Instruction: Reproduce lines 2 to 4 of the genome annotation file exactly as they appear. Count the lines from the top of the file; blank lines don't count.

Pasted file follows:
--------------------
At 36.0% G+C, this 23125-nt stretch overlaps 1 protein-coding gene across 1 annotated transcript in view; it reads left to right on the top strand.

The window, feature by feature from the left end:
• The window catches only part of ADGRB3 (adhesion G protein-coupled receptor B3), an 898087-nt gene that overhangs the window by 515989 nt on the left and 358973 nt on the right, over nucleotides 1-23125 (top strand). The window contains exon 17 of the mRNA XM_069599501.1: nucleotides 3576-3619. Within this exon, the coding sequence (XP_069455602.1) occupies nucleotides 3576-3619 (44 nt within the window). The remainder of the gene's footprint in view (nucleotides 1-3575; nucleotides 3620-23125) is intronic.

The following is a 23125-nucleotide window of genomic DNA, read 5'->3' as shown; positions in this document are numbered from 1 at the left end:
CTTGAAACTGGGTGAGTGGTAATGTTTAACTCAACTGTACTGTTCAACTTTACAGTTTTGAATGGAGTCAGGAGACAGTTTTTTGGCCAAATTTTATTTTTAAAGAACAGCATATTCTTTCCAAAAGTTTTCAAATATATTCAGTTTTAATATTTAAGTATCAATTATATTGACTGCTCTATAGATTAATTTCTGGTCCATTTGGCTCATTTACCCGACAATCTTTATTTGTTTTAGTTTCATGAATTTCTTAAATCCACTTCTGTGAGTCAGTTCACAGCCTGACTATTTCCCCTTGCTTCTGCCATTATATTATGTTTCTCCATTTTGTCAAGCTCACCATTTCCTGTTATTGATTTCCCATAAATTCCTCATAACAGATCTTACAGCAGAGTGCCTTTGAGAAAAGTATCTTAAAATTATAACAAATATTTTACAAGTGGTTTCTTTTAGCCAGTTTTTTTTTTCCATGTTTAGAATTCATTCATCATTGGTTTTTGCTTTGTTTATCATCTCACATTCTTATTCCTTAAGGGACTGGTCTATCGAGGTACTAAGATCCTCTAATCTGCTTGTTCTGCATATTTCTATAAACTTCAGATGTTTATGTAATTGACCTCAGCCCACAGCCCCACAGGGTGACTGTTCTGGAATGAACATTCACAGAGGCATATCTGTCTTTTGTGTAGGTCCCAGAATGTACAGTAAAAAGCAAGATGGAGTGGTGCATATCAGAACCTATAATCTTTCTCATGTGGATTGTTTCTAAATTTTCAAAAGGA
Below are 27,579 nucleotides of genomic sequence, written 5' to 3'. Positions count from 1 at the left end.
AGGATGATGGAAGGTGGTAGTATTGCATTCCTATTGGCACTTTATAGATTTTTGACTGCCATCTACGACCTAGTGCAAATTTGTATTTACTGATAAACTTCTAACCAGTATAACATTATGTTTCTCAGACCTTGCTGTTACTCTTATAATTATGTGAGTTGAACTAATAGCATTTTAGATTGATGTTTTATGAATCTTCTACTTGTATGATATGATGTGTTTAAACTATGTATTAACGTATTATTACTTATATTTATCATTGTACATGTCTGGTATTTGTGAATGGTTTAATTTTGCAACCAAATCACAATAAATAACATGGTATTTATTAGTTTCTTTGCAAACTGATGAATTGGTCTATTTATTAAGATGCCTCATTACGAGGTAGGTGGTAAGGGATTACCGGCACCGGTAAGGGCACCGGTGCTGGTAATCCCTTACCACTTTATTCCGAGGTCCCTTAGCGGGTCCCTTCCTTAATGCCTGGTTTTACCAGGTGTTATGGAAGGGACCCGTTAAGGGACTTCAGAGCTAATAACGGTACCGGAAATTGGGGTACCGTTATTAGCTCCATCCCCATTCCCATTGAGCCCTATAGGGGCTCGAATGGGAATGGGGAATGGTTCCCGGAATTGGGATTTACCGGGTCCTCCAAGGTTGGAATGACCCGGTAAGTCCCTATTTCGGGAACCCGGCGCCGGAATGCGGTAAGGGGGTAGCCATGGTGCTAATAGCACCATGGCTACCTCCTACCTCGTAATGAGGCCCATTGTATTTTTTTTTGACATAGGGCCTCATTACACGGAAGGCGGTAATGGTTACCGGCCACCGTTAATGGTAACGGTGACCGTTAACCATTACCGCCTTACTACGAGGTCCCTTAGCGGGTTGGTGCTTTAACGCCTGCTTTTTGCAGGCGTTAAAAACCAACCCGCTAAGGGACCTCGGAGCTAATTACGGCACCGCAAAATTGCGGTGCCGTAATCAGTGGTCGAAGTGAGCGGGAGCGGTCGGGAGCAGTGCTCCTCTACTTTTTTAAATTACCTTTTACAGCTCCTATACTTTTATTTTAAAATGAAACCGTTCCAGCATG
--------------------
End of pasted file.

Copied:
The window, feature by feature from the left end:
• The window catches only part of ADGRB3 (adhesion G protein-coupled receptor B3), an 898087-nt gene that overhangs the window by 515989 nt on the left and 358973 nt on the right, over nucleotides 1-23125 (top strand). The window contains exon 17 of the mRNA XM_069599501.1: nucleotides 3576-3619. Within this exon, the coding sequence (XP_069455602.1) occupies nucleotides 3576-3619 (44 nt within the window). The remainder of the gene's footprint in view (nucleotides 1-3575; nucleotides 3620-23125) is intronic.

The following is a 23125-nucleotide window of genomic DNA, read 5'->3' as shown; positions in this document are numbered from 1 at the left end: